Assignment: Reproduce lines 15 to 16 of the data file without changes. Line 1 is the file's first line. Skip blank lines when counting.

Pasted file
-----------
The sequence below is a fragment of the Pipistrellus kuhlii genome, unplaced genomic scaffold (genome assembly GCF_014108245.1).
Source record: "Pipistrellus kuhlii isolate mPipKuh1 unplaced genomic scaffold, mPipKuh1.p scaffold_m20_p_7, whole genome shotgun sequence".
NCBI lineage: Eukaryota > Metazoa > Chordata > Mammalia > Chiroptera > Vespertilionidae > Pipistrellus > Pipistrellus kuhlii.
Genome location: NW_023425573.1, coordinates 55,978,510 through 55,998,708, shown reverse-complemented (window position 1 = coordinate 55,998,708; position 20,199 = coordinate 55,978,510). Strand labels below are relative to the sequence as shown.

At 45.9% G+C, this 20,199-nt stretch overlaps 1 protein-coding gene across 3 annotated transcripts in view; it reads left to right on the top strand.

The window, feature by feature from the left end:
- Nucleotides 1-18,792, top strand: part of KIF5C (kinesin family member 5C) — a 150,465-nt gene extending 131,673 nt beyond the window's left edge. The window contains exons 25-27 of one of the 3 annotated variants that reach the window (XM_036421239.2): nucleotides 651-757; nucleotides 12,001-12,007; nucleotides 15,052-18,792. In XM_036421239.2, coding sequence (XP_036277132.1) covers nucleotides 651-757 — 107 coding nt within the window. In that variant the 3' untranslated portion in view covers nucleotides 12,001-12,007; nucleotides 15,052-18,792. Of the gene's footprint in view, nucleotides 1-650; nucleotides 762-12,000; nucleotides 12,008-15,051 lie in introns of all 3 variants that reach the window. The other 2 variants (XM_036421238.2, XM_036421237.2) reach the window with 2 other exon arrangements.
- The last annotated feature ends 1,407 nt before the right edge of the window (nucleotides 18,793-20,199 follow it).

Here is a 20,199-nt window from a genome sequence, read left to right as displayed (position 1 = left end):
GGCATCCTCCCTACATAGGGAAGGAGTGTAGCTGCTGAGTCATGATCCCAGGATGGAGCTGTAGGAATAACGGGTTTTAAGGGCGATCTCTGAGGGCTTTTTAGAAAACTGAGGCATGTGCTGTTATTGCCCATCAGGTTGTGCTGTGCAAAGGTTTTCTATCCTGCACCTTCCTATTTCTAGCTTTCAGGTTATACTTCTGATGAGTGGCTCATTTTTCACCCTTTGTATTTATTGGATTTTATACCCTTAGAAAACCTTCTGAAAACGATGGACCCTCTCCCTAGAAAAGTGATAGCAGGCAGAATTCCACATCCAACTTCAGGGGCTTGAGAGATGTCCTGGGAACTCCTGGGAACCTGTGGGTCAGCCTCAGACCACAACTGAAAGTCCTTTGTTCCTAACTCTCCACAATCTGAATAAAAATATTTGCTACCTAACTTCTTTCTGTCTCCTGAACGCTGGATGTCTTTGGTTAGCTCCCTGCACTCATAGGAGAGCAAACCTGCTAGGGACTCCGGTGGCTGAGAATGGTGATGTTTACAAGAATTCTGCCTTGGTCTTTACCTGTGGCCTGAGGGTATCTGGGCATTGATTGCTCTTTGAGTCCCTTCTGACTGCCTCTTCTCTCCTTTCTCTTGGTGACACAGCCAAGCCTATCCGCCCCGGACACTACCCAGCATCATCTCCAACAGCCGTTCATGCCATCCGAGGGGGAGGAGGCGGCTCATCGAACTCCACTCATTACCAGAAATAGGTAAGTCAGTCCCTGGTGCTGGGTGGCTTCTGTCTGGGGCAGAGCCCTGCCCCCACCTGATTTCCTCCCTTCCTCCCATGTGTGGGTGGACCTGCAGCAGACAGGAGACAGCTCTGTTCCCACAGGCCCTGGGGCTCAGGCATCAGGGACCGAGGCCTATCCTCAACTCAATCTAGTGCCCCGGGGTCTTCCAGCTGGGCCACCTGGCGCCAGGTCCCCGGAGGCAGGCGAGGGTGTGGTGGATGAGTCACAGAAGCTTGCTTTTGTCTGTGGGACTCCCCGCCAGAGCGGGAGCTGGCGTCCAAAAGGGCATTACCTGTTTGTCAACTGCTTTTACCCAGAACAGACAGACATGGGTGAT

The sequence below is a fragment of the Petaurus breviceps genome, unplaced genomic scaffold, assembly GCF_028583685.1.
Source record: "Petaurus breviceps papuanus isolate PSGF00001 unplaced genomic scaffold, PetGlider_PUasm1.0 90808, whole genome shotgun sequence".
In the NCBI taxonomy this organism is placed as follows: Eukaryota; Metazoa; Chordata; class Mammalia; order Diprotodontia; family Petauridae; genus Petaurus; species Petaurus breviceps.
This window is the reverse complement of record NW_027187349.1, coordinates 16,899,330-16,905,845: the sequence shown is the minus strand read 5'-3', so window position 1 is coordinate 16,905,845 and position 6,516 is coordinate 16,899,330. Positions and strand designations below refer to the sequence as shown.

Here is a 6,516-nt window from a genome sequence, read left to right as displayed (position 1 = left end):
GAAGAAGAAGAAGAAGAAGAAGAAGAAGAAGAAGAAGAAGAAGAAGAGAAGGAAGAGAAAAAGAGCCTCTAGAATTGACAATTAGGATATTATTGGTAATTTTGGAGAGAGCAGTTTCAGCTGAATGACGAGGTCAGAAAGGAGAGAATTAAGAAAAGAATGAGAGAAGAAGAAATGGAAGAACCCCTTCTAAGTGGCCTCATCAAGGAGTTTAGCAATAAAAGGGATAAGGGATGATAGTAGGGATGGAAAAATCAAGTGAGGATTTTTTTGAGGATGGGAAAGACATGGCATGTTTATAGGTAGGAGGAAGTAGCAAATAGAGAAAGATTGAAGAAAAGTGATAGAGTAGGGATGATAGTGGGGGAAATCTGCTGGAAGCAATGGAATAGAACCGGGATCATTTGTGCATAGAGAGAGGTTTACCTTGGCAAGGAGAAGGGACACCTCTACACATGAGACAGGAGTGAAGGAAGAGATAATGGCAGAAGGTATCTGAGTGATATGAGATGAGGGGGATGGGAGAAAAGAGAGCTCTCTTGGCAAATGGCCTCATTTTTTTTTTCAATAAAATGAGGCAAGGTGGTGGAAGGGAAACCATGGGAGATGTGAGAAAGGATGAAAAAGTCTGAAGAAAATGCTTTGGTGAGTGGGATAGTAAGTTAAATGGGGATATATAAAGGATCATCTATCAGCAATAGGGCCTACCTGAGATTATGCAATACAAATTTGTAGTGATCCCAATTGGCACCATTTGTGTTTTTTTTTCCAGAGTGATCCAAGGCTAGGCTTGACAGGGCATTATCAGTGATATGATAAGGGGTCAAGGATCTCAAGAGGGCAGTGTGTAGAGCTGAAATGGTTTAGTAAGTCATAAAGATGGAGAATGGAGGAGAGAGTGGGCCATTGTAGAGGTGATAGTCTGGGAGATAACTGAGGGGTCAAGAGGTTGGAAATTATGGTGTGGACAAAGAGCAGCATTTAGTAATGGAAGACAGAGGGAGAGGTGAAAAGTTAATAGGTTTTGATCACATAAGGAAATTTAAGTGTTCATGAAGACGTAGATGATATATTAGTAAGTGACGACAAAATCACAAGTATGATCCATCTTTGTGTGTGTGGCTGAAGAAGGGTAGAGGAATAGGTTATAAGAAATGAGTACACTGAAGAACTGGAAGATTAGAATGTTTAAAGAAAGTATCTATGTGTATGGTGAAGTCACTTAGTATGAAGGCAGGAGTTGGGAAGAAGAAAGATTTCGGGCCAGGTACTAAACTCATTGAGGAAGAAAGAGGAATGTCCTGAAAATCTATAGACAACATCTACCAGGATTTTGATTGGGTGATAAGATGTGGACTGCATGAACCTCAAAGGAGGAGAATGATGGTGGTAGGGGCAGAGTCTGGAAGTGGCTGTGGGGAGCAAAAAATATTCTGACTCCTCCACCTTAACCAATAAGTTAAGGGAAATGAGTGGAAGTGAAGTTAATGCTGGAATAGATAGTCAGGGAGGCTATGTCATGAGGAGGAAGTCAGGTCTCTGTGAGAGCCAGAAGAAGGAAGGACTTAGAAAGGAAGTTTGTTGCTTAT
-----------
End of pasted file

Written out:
Here is a 6,516-nt window from a genome sequence, read left to right as displayed (position 1 = left end):
GAAGAAGAAGAAGAAGAAGAAGAAGAAGAAGAAGAAGAAGAAGAAGAGAAGGAAGAGAAAAAGAGCCTCTAGAATTGACAATTAGGATATTATTGGTAATTTTGGAGAGAGCAGTTTCAGCTGAATGACGAGGTCAGAAAGGAGAGAATTAAGAAAAGAATGAGAGAAGAAGAAATGGAAGAACCCCTTCTAAGTGGCCTCATCAAGGAGTTTAGCAATAAAAGGGATAAGGGATGATAGTAGGGATGGAAAAATCAAGTGAGGATTTTTTTGAGGATGGGAAAGACATGGCATGTTTATAGGTAGGAGGAAGTAGCAAATAGAGAAAGATTGAAGAAAAGTGATAGAGTAGGGATGATAGTGGGGGAAATCTGCTGGAAGCAATGGAATAGAACCGGGATCATTTGTGCATAGAGAGAGGTTTACCTTGGCAAGGAGAAGGGACACCTCTACACATGAGACAGGAGTGAAGGAAGAGATAATGGCAGAAGGTATCTGAGTGATATGAGATGAGGGGGATGGGAGAAAAGAGAGCTCTCTTGGCAAATGGCCTCATTTTTTTTTTCAATAAAATGAGGCAAGGTGGTGGAAGGGAAACCATGGGAGATGTGAGAAAGGATGAAAAAGTCTGAAGAAAATGCTTTGGTGAGTGGGATAGTAAGTTAAATGGGGATATATAAAGGATCATCTATCAGCAATAGGGCCTACCTGAGATTATGCAATACAAATTTGTAGTGATCCCAATTGGCACCATTTGTGTTTTTTTTTCCAGAGTGATCCAAGGCTAGGCTTGACAGGGCATTATCAGTGATATGATAAGGGGTCAAGGATCTCAAGAGGGCAGTGTGTAGAGCTGAAATGGTTTAGTAAGTCATAAAGATGGAGAATGGAGGAGAGAGTGGGCCATTGTAGAGGTGATAGTCTGGGAGATAACTGAGGGGTCAAGAGGTTGGAAATTATGGTGTGGACAAAGAGCAGCATTTAGTAATGGAAGACAGAGGGAGAGGTGAAAAGTTAATAGGTTTTGATCACATAAGGAAATTTAAGTGTTCATGAAGACGTAGATGATATATTAGTAAGTGACGACAAAATCACAAGTATGATCCATCTTTGTGTGTGTGGCTGAAGAAGGGTAGAGGAATAGGTTATAAGAAATGAGTACACTGAAGAACTGGAAGATTAGAATGTTTAAAGAAAGTATCTATGTGTATGGTGAAGTCACTTAGTATGAAGGCAGGAGTTGGGAAGAAGAAAGATTTCGGGCCAGGTACTAAACTCATTGAGGAAGAAAGAGGAATGTCCTGAAAATCTATAGACAACATCTACCAGGATTTTGATTGGGTGATAAGATGTGGACTGCATGAACCTCAAAGGAGGAGAATGATGGTGGTAGGGGCAGAGTCTGGAAGTGGCTGTGGGGAGCAAAAAATATTCTGACTCCTCCACCTTAACCAATAAGTTAAGGGAAATGAGTGGAAGTGAAGTTAATGCTGGAATAGATAGTCAGGGAGGCTATGTCATGAGGAGGAAGTCAGGTCTCTGTGAGAGCCAGAAGAAGGAAGGACTTAGAAAGGAAGTTTGTTGCTTAT